Sometimes we'd amputate a toe (also called a claw) on a cow. They'd get it wrapped immediately after and a single shot of excede (antibiotic). The next day the wrap would get cut off. She'd stay on a dry pack for a week or 2: if the milker thought about it he'd hose it off. Our success rate was over 80%. The failures often had the other remaining claw in worse shape than initially thought and couldn't walk on it. None had complications from infection. Once again, I'm a horrible person for doing next to nothing, but if I had sprayed vetericyn on it daily it would have been a success story!

I can go on for hours with stories like that.

My main point is though, people fuss wayyyyyyy too much with wounds on animals in my opinion. To the point where it slows up healing. It WILL heal. It won't stay open and ugly forever - a lot of people forget that and aren't patient.

Vetericyn is a $40 bottle of water. I do however like their eye gel. It's soothing. I've used it on myself even. But I don't think it CURES anything. I don't even keep blukote around. Just a cheap tattoo gel to help soothe the really ugly boo boos and burns.
While I agree that almost always they do a fine job of healing on their own....occasionally domesticated animals need our intervention. I had a holstein steer get a small puncture wound on his pastern. Vet said "no big deal" hose it, put neosporin on it and dose penicillin for 10 days. Well...after the 10 days he got a huge infection nothing would fix and he went dow. Down cows are almost always gonners if you cannot get them up quickly. We had to put him down for a "simple" wound. Now my colt Turbo, massacred his leg on a corral panel, he healed fine with hosing and debriment (had to get it to want to close up). Sometimes, less is more but they are our babies and we want to make them feel better.
The sidebar article about rabies freaked me out. I'm 99% sure the wound is rattlesnake, but would raccoon teeth look the same as fangs? It's been a few years since Dapper Dan had a rabies vaccination. We've had some raccoon sign in the yard and corral lately. We could set the trap but I hate dealing with them after they're caught. At any rate, the wound is better. I think the Neosporin with the pain medication in it to minimize the itch, and using the fly sheet so he couldn't rub did the trick.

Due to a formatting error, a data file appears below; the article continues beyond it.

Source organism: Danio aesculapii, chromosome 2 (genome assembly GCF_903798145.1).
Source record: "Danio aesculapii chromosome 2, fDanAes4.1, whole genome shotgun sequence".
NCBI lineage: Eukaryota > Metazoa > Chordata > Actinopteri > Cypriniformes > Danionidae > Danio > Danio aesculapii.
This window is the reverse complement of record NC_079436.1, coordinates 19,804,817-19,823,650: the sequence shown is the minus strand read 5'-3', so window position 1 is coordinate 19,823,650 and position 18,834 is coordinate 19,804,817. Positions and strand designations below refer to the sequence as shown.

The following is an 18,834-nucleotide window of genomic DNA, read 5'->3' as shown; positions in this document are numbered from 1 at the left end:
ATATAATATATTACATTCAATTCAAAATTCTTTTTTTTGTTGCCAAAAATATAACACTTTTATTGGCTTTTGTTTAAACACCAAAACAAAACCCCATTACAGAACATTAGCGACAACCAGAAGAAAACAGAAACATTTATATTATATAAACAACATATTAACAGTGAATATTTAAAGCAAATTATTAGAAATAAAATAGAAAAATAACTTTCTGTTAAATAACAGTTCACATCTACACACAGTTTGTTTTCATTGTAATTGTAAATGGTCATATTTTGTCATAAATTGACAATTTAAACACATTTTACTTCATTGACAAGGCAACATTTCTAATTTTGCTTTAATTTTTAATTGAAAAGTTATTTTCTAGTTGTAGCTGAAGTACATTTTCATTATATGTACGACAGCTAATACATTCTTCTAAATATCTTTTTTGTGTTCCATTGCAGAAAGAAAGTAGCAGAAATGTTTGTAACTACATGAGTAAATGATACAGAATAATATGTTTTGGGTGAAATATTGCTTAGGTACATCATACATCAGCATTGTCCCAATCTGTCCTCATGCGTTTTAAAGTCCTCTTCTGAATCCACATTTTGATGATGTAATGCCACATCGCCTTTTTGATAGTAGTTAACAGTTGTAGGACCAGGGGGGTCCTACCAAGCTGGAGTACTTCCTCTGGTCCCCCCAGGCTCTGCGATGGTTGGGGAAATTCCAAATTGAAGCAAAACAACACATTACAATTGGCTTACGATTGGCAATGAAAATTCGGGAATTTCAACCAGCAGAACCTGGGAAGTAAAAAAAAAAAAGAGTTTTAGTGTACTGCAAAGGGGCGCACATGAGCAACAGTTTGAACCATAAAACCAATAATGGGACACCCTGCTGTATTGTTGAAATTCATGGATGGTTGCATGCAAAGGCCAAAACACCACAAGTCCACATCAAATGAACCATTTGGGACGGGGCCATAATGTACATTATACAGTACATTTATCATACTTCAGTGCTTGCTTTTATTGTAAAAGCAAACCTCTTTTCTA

I'm just guessing, but I would think a raccoon's fangs would be further apart than a rattlesnake? Like I said, just a guess. Never been up close and personal with either one!
That is what I have heard too, it the hair follicle is damaged it grows in white. All three of my guys coincidently have white spots on their backs from what looks like saddle sores from wearing an ill fitting harness at some point (they came that way, I did not do it!).
It happened again. Went out to bring Dapper Dan in from the pasture and he had the tell tale fang marks on his neck, in the muscle area. One was a slight puncture, the other just a red dot. Large lump below the bite site. Hair rubbed off. I hydroed him and gave him equiox for pain. He ate supper fine and seems all right. Checked on him at midnight and he was fine. Called the vet this morning and got antibiotic. The lump had moved down. I mixed the antibiotic with oatmeal and karo and he gobbled it down. I will be patrolling for that sucker.
I've kept an eye on Dapper Dan all day and he seems fine. I'm glad it was the muscle area and not his face.
Hard to believe the earlier event was 6 years ago...


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This is why I live where the air hurts my face...
There have been oodles of times my horses have presented me with mystery injuries, some not so mysterious... We recently had a 2-year-old Fresian x filly decide that she needed to be INSIDE the bale ring feeder, and got a hind leg hung up while trying to exit. But never ever do I worry that someone's been bitten my a snake. Garter snakes just get the heck outa Dodge when the horses come by. We have skunks, newly raccoons seen in the area, worst I've dealt with were a few porcupine quills in the muzzle. I think rabies would be a more significant concern in the province. Occasionally we hear of a bat testing positive more south of where we are.
I'll take that and -40 over snake bites.

I sure hope Dapper Dan recovers quickly again. Is there a danger that he could develop an anaphylactic reaction to snake bites like people can do bee stings?